Excessive Profits

All of these factors have contributed to excessive profits for these large insurance companies. United Healthcare, the largest insurer for MA, posted a profit of $3.5 billion for the fourth quarter of 2019, with an annual profit of $13.8 billion. Humana, the second largest insurer for MA, reported $64.9 billion in revenue for 2019, and earned $2.7 billion in profit for the year, up from $1.7 billion the year prior.

These excessive profits are providing CEOs with exorbitant annual total compensation packages. In 2019, the CEO of CVS Health received a staggering $36.5 million in total compensation, followed by the CEO of United Healthcare whose total compensation was $18.8 million.

Medical Debt and Bankruptcy

While MA is great for large insurers and their CEOs, seniors are seeing more financial risk shifted to them with larger deductibles, co-pays, and co-insurance, resulting in higher costs, and significant debt. The percentage of households headed by an adult aged 65 or older with any debt increased from 41.5% in 1992 to 60% in 2016. The median total debt for senior households was $31,300 in 2016; more than 2.5 times what it was in 2001.

The increased debt burden has forced more seniors into bankruptcy with over 60% citing high medical costs as the reason. Data from the Consumer Bankruptcy Project demonstrates that since 1991, there has been a five-fold increase in seniors filing bankruptcy. In 2020, 1 in 7 people who filed for bankruptcy was age 65 or older.

Before filing bankruptcy, many seniors forego healthcare to try and save money to help pay for the debt. Over half (52 percent) indicated that the single most important item they had to forego the year prior to filing bankruptcy was related to medical care and included surgeries, doctor visits, prescriptions, and dental care.

The following is a quote that summarizes what seniors are experiencing. “My bankruptcy started with back surgery I had in 2011. I had several medical tests that my insurance did not cover. This caused me to fall behind in my medical payments. The next thing I knew, the bills began piling up. I got to the point I owed more than I was making on Social Security. To get out from under these medical bills I had to file bankruptcy.”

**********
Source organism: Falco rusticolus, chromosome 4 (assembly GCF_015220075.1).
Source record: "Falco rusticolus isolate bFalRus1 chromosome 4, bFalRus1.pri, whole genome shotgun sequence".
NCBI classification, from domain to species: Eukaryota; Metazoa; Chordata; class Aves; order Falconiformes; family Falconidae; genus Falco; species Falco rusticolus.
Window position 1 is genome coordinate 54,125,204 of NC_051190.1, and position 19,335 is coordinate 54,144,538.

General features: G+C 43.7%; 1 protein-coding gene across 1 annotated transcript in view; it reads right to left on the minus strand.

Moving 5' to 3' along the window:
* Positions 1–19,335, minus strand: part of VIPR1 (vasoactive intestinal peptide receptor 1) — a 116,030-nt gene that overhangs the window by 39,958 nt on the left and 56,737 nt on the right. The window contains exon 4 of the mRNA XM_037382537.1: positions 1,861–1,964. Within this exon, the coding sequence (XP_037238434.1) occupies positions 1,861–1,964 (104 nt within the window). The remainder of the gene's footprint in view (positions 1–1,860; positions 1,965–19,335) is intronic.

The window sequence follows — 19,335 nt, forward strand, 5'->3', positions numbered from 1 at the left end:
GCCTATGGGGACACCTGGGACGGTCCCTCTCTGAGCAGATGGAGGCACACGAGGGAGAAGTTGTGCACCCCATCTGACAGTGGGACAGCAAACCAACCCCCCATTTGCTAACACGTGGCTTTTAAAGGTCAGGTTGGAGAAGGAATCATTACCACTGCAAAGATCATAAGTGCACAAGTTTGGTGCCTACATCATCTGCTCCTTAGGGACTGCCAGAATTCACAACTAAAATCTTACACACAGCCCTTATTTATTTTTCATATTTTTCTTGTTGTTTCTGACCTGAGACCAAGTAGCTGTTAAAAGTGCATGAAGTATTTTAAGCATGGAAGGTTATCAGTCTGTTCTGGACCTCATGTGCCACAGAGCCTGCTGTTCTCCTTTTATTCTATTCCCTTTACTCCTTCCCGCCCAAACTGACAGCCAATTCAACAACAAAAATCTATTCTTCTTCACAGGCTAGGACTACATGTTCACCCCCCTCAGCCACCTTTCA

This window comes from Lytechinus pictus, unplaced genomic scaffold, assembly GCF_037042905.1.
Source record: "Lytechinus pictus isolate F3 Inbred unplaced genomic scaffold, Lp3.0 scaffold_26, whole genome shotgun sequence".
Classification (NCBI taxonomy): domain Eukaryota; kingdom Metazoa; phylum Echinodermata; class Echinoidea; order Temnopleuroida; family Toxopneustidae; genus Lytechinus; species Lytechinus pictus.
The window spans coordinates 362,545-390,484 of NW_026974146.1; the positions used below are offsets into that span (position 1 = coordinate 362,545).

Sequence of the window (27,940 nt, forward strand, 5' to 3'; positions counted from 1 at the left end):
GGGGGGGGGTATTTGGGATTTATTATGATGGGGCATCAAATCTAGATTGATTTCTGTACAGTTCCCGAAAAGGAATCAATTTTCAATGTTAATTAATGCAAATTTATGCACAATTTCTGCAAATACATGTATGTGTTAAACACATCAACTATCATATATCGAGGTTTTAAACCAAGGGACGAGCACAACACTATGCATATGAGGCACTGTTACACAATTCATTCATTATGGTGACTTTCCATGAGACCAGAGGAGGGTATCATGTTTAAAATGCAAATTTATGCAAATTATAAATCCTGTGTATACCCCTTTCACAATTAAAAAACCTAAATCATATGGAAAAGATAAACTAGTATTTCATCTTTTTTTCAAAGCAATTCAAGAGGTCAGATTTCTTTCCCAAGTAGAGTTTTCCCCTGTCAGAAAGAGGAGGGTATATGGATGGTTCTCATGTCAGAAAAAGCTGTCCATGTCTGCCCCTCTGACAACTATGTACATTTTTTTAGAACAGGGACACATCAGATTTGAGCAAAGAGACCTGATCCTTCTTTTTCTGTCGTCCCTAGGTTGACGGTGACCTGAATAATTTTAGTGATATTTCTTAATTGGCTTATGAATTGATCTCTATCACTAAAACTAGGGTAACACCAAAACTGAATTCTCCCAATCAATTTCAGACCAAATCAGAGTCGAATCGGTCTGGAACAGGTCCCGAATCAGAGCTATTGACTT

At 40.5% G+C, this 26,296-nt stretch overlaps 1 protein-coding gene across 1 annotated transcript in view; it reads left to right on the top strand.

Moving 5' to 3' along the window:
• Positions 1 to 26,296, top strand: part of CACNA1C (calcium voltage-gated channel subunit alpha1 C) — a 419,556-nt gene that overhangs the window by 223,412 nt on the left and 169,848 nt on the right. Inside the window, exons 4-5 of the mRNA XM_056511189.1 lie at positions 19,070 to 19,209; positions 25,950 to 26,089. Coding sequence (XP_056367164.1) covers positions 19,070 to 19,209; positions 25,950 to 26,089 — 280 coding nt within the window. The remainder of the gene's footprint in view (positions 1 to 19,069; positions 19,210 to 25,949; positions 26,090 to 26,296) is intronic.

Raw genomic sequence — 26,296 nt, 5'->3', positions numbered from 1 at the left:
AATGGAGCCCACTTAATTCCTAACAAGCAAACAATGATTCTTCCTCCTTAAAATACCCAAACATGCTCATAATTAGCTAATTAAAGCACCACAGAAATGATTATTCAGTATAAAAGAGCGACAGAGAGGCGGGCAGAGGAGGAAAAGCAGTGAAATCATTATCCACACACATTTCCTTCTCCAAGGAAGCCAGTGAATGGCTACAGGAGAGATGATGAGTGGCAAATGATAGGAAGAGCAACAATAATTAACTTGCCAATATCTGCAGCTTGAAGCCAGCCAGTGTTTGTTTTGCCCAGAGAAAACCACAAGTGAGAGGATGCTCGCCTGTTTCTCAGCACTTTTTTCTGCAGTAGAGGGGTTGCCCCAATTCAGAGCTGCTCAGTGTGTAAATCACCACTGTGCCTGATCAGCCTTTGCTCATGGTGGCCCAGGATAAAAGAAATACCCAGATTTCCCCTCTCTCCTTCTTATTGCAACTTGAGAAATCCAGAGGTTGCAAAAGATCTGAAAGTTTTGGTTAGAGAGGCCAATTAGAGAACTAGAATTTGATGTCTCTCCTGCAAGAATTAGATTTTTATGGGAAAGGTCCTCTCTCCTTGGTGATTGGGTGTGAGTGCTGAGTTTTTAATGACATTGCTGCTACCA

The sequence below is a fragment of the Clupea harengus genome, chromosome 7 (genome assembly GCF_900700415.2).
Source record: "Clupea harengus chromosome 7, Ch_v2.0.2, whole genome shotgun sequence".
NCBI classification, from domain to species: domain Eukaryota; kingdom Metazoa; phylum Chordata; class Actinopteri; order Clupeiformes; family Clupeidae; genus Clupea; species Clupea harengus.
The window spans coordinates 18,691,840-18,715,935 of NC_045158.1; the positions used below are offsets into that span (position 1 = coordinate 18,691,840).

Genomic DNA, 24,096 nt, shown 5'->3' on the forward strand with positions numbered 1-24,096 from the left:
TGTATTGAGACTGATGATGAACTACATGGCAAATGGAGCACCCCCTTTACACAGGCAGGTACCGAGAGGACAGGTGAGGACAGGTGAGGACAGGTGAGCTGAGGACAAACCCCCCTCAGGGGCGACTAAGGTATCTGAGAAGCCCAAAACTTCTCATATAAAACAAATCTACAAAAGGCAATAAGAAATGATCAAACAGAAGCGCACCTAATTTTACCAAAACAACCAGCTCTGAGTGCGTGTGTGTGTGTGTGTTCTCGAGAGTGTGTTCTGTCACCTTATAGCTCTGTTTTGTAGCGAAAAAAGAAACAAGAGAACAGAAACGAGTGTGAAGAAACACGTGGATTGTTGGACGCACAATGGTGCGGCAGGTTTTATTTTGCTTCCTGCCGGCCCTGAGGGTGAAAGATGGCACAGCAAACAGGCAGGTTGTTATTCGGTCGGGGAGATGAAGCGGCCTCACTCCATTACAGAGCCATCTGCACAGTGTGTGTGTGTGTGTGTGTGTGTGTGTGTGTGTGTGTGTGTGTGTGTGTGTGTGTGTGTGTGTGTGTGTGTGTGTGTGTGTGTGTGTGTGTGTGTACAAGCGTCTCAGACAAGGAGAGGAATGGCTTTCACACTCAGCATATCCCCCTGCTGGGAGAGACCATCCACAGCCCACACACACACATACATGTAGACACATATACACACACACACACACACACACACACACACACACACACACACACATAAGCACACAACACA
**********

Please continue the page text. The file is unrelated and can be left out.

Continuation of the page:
Future of Medicare

In 2020, the 65 and older age group made up 21% of the total population and by 2030, 24% of Americans will be 65 and older. Nearly a quarter of the country will be looking for affordable healthcare in retirement. MA is clearly not the solution:

  • MA costs taxpayers more money than traditional Medicare.
  • Large insurers can’t be trusted, they game the system to maximize profits.
    • Profits and administrative costs create an unsustainable financial model to provide affordable healthcare for seniors.
  • MA plans back-end costs put seniors at financial risk when they get sick or develop chronic conditions.
    • The number of seniors that file bankruptcy is on the rise
  • Seniors need a public safety net option
    • Traditional Medicare can be the public option by expanding ACO models of care and investing in more innovation.


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This article lives here: Healthcare Policy and OpinionPrivatizing Medicare: Greed is Creating a Financial Crisis for Seniors
Thomas A Malone, MD
Thomas A Malone, MD
Practiced clinical neonatology for 20 years before getting my MBA in 1998. I have served in a number of C-suite roles that give me a unique perspective for my writing.